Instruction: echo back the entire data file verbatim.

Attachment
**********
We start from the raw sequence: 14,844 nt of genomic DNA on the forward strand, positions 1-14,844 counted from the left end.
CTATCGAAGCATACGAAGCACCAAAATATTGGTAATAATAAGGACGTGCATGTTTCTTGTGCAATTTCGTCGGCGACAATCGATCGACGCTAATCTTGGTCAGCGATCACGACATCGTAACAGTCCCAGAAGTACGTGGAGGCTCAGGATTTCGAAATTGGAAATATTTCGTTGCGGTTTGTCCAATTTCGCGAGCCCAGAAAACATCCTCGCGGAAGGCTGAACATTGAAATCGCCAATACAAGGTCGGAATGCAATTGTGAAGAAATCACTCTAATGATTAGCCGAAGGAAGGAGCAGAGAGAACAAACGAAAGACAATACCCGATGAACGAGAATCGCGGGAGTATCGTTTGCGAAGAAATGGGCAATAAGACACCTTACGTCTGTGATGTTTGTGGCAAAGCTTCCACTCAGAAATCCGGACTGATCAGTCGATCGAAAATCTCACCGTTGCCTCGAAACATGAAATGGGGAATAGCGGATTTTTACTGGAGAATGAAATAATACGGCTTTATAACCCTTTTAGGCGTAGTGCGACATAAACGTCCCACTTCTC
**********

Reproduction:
We start from the raw sequence: 14,844 nt of genomic DNA on the forward strand, positions 1-14,844 counted from the left end.
CTATCGAAGCATACGAAGCACCAAAATATTGGTAATAATAAGGACGTGCATGTTTCTTGTGCAATTTCGTCGGCGACAATCGATCGACGCTAATCTTGGTCAGCGATCACGACATCGTAACAGTCCCAGAAGTACGTGGAGGCTCAGGATTTCGAAATTGGAAATATTTCGTTGCGGTTTGTCCAATTTCGCGAGCCCAGAAAACATCCTCGCGGAAGGCTGAACATTGAAATCGCCAATACAAGGTCGGAATGCAATTGTGAAGAAATCACTCTAATGATTAGCCGAAGGAAGGAGCAGAGAGAACAAACGAAAGACAATACCCGATGAACGAGAATCGCGGGAGTATCGTTTGCGAAGAAATGGGCAATAAGACACCTTACGTCTGTGATGTTTGTGGCAAAGCTTCCACTCAGAAATCCGGACTGATCAGTCGATCGAAAATCTCACCGTTGCCTCGAAACATGAAATGGGGAATAGCGGATTTTTACTGGAGAATGAAATAATACGGCTTTATAACCCTTTTAGGCGTAGTGCGACATAAACGTCCCACTTCTC